Not too long ago, a chief from Benin City in Nigeria visited the National Museum of African Art in search of a photograph of the oba, the ruler. The chief had heard that the oba’s photograph was there for an exhibition on Benin art, but by then the exhibition had closed decades prior to his arrival. As he was leaving, a curator recognized his robes and asked where he was from. That started a conversation about Benin photography, and on that topic, one person stands out—Chief Solomon Osagie Alonge.
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In the late 19th century, when the British took control of Benin City, they brought with them their photographic traditions. Portraits were rigid and British photographers depicted locals through a colonialist lens. That changed when Alonge became the first indigenous royal court photographer. An exhibition on Alonge’s life and the history of photography in the region, "Chief S.O. Alonge: Photographer to the Royal Court of Benin, Nigeria,” opens today at the African Art Museum.
Benin City is the capital of the Edo state and has been home to the Benin people for 800 years. An oba had reined continuously since the 12th century, until the British arrived in the late 1800s and exiled the ruler. In 1914, the British installed a new oba, and when his son took over in 1933, Alonge became his court photographer.
Alonge’s work spanned half a century. He first learned photography in the 1920s and because his grandfather had been a chief, he was able to take the court photographer position around 1933. Alonge documented rituals and pageants, while also operating a portrait studio and photographing the local people. “He was important in terms of the ceremonial aspects of Benin culture, but also just the everyday, social history of Benin,” says archivist and exhibition curator Amy Staples. Alonge became known for his mastery of “editing” techniques, such as hand-coloring prints.
Though the British remained in the region until 1960 (Alonge photographed Queen Elizabeth’s visit in 1956), Alonge helped usher in an era of Nigerians representing themselves and acting as keepers of their own history. “There’s a real shift for how Africans were represented,” Staples says about Alonge’s work. “Before, the British were the only ones who were holding the camera. And what he allowed the subjects to do was to present themselves in a way that they felt was dignified.”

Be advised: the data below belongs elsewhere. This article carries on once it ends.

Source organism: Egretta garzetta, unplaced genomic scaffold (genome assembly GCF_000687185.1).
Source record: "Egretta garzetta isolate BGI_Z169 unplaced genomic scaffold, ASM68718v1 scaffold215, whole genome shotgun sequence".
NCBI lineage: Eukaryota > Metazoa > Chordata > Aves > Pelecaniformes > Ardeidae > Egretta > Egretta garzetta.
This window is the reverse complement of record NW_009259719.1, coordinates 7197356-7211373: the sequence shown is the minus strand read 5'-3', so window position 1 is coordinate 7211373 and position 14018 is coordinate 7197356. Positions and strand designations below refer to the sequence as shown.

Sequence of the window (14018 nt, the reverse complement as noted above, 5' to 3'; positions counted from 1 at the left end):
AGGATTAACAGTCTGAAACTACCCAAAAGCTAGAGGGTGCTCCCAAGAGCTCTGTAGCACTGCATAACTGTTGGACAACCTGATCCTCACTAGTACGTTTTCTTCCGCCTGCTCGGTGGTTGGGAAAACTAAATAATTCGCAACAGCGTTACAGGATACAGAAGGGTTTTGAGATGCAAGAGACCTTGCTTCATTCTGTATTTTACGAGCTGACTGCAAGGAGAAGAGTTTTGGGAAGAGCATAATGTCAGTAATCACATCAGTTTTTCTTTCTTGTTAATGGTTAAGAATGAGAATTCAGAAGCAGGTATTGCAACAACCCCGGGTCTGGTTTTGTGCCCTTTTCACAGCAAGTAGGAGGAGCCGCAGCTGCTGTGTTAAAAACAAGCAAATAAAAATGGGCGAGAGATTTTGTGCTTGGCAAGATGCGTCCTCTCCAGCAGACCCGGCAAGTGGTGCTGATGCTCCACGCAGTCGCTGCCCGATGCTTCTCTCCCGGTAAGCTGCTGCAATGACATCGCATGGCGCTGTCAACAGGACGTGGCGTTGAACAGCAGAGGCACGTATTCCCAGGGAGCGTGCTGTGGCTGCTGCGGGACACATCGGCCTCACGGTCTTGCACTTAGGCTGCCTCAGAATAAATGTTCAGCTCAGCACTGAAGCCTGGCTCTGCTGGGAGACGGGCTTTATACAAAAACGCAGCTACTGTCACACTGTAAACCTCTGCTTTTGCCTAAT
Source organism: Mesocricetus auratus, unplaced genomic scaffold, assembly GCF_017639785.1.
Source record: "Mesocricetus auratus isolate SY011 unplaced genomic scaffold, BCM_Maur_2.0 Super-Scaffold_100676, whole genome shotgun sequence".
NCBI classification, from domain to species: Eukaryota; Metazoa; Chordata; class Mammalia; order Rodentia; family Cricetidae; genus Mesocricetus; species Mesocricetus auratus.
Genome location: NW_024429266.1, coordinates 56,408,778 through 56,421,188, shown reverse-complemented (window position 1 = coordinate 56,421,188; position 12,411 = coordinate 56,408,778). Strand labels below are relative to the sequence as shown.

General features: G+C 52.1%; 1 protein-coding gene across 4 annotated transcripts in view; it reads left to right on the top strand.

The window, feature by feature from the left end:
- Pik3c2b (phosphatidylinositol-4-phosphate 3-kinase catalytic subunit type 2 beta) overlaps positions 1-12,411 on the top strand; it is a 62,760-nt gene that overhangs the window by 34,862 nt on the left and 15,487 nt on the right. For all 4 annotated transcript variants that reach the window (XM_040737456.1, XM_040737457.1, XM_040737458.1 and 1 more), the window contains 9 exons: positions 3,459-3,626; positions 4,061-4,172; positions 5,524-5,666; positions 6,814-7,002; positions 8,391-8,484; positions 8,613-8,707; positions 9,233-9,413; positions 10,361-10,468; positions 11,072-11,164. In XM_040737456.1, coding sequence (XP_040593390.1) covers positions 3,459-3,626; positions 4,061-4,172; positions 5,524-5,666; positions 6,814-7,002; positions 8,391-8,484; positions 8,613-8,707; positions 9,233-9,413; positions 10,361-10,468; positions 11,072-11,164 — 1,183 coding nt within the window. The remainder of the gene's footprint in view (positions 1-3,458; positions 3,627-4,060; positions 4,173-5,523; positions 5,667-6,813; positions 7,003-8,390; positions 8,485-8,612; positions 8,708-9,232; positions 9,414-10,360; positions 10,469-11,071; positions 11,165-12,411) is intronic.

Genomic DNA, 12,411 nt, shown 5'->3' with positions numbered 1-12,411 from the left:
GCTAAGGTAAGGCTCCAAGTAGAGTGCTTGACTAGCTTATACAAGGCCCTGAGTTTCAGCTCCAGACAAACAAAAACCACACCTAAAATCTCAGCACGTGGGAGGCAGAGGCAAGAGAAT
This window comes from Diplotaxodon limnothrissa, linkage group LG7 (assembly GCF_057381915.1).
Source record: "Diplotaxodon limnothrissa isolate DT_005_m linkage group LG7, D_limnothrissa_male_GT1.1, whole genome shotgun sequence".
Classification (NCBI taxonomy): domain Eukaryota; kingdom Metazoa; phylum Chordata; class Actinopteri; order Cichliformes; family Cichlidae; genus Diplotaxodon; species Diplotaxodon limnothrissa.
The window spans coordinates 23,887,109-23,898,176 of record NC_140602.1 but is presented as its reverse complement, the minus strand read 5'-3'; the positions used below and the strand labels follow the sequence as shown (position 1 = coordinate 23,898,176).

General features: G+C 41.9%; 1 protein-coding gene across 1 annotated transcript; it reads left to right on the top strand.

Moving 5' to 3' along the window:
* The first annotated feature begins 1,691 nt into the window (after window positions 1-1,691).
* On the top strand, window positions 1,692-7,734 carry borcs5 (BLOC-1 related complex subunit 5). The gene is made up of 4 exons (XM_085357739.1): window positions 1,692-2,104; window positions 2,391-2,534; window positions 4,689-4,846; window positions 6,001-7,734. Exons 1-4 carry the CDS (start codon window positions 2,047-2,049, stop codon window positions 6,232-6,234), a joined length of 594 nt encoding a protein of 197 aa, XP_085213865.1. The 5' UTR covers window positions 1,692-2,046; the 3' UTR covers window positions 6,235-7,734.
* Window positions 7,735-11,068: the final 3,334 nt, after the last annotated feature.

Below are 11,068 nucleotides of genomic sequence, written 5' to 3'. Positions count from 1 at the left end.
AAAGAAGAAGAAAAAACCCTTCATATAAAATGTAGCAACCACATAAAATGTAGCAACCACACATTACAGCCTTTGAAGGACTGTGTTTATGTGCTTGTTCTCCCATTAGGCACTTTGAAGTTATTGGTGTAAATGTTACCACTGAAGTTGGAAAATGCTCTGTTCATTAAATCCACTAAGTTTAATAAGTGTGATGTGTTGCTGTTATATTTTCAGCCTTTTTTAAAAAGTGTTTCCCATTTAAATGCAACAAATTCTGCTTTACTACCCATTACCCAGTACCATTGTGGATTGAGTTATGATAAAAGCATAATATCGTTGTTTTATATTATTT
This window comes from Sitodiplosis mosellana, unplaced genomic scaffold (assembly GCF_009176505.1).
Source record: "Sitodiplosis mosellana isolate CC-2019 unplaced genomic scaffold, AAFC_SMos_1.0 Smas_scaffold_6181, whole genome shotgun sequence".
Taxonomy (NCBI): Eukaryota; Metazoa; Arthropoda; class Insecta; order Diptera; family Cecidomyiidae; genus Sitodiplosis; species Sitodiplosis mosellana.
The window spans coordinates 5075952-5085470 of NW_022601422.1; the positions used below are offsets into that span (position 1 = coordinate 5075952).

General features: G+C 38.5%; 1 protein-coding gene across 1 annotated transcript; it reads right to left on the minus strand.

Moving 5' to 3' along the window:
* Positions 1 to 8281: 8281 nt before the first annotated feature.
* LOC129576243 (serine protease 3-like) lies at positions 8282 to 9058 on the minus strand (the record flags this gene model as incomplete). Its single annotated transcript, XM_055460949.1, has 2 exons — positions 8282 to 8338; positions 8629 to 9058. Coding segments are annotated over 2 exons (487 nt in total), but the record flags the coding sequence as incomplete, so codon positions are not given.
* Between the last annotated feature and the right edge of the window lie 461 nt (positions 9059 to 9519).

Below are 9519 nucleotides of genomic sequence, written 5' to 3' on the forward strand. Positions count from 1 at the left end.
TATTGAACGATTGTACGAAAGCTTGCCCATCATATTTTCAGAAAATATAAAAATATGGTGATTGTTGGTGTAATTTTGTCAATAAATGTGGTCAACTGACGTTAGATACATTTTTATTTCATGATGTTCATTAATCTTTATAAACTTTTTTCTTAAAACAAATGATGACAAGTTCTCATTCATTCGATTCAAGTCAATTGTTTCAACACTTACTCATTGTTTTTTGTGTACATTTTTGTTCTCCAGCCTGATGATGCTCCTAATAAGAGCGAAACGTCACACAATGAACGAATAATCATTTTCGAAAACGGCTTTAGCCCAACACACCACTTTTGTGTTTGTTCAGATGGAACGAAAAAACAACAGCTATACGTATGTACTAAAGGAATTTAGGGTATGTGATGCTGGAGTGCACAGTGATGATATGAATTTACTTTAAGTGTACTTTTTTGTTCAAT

“Photography is an engaging way to provide insight into a continent from which we all descended,” museum director Johnnetta Betsch Cole said at a press conference yesterday.
The exhibition includes Alonge’s photographs, as well as artifacts related to his life and Nigerian history and culture. Staples and curator Bryna Freyer built on the work of Flora Kaplan, an ethnographer who has been studying Alonge since the early 1990s and visited the photographer before his death in 1994. Staples also traveled to Benin City in preparation for the exhibition. She tracked down and interviewed subjects from Alonge’s photographs, some of whom had posed as children or teenagers and are now in their 70s and 80s.
Among the first visitors to the exhibition this week were members of Benin’s royal court and Alonge’s family. Samuel Arasomwen, who worked as Alonge’s assistant for 70 years, spoke of his longtime friend and teacher, his eyes glistening. “Alonge is the one who brought me up,” Arasomwen said at a press conference. “He made me what I am today.”
Also visiting the exhibition was Prince Ademola Iyi-Eweka, grandson of the oba who served from 1914 to 1933.
Alonge’s eldest daughter, Christiana Uzebu, looked around the exhibition until her eyes met the image of a familiar face—hers. She was only three years old in the photo, but said she remembered when her father took it around 1950. “When he takes photos, it doesn't fade in time," she said. She was speaking literally, but now Alonge’s legacy has even less a chance of fading.
“Chief S.O. Alonge: Photographer to the Royal Court of Benin, Nigeria” is on view at the National Museum of African Art through September 13, 2015.